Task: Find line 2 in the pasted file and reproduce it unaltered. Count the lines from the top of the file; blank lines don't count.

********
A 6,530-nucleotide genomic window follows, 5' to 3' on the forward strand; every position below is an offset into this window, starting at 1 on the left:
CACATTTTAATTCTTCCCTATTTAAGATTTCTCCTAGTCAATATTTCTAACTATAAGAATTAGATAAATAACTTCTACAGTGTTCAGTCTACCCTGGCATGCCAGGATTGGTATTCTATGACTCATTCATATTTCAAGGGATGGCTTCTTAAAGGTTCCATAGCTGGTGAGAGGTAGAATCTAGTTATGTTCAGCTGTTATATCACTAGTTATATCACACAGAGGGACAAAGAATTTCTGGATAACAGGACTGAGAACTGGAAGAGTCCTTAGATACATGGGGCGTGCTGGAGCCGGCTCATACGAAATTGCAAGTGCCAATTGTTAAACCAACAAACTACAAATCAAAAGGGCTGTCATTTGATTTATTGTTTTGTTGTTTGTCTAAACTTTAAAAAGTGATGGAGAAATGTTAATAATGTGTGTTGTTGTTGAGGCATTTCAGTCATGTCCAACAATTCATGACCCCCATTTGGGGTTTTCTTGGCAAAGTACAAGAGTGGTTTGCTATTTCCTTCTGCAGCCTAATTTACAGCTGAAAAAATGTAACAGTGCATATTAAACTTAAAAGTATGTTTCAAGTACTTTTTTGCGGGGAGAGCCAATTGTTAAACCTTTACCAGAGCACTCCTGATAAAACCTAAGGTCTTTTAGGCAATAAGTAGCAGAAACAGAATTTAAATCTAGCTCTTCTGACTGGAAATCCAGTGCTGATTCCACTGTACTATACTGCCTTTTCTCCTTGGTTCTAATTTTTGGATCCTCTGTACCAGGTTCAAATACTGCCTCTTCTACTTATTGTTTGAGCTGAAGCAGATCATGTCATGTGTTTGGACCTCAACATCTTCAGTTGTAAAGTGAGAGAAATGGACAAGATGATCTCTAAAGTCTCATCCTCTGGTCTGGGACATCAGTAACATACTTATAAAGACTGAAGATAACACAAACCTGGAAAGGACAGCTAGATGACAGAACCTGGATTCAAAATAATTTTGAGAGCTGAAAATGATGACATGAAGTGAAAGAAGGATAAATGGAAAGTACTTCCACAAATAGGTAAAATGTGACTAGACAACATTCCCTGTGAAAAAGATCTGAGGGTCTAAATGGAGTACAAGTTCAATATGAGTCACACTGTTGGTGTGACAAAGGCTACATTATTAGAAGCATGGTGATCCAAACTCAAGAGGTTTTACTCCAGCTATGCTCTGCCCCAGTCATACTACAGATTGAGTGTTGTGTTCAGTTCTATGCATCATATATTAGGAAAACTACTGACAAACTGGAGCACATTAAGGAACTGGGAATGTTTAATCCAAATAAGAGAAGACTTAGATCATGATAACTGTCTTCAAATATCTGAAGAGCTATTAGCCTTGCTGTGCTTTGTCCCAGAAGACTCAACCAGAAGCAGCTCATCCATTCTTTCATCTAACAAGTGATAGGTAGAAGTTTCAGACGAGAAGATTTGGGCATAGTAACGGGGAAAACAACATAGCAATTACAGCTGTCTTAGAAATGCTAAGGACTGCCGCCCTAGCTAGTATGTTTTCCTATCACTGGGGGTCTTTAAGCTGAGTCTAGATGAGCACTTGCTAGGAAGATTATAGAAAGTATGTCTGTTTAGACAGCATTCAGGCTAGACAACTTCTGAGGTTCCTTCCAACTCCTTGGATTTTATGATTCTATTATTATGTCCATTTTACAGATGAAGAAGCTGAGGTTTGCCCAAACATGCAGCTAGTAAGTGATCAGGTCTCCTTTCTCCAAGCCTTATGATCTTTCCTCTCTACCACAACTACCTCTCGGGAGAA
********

CACATTTTAATTCTTCCCTATTTAAGATTTCTCCTAGTCAATATTTCTAACTATAAGAATTAGATAAATAACTTCTACAGTGTTCAGTCTACCCTGGCATGCCAGGATTGGTATTCTATGACTCATTCATATTTCAAGGGATGGCTTCTTAAAGGTTCCATAGCTGGTGAGAGGTAGAATCTAGTTATGTTCAGCTGTTATATCACTAGTTATATCACACAGAGGGACAAAGAATTTCTGGATAACAGGACTGAGAACTGGAAGAGTCCTTAGATACATGGGGCGTGCTGGAGCCGGCTCATACGAAATTGCAAGTGCCAATTGTTAAACCAACAAACTACAAATCAAAAGGGCTGTCATTTGATTTATTGTTTTGTTGTTTGTCTAAACTTTAAAAAGTGATGGAGAAATGTTAATAATGTGTGTTGTTGTTGAGGCATTTCAGTCATGTCCAACAATTCATGACCCCCATTTGGGGTTTTCTTGGCAAAGTACAAGAGTGGTTTGCTATTTCCTTCTGCAGCCTAATTTACAGCTGAAAAAATGTAACAGTGCATATTAAACTTAAAAGTATGTTTCAAGTACTTTTTTGCGGGGAGAGCCAATTGTTAAACCTTTACCAGAGCACTCCTGATAAAACCTAAGGTCTTTTAGGCAATAAGTAGCAGAAACAGAATTTAAATCTAGCTCTTCTGACTGGAAATCCAGTGCTGATTCCACTGTACTATACTGCCTTTTCTCCTTGGTTCTAATTTTTGGATCCTCTGTACCAGGTTCAAATACTGCCTCTTCTACTTATTGTTTGAGCTGAAGCAGATCATGTCATGTGTTTGGACCTCAACATCTTCAGTTGTAAAGTGAGAGAAATGGACAAGATGATCTCTAAAGTCTCATCCTCTGGTCTGGGACATCAGTAACATACTTATAAAGACTGAAGATAACACAAACCTGGAAAGGACAGCTAGATGACAGAACCTGGATTCAAAATAATTTTGAGAGCTGAAAATGATGACATGAAGTGAAAGAAGGATAAATGGAAAGTACTTCCACAAATAGGTAAAATGTGACTAGACAACATTCCCTGTGAAAAAGATCTGAGGGTCTAAATGGAGTACAAGTTCAATATGAGTCACACTGTTGGTGTGACAAAGGCTACATTATTAGAAGCATGGTGATCCAAACTCAAGAGGTTTTACTCCAGCTATGCTCTGCCCCAGTCATACTACAGATTGAGTGTTGTGTTCAGTTCTATGCATCATATATTAGGAAAACTACTGACAAACTGGAGCACATTAAGGAACTGGGAATGTTTAATCCAAATAAGAGAAGACTTAGATCATGATAACTGTCTTCAAATATCTGAAGAGCTATTAGCCTTGCTGTGCTTTGTCCCAGAAGACTCAACCAGAAGCAGCTCATCCATTCTTTCATCTAACAAGTGATAGGTAGAAGTTTCAGACGAGAAGATTTGGGCATAGTAACGGGGAAAACAACATAGCAATTACAGCTGTCTTAGAAATGCTAAGGACTGCCGCCCTAGCTAGTATGTTTTCCTATCACTGGGGGTCTTTAAGCTGAGTCTAGATGAGCACTTGCTAGGAAGATTATAGAAAGTATGTCTGTTTAGACAGCATTCAGGCTAGACAACTTCTGAGGTTCCTTCCAACTCCTTGGATTTTATGATTCTATTATTATGTCCATTTTACAGATGAAGAAGCTGAGGTTTGCCCAAACATGCAGCTAGTAAGTGATCAGGTCTCCTTTCTCCAAGCCTTATGATCTTTCCTCTCTACCACAACTACCTCTCGGGAGAA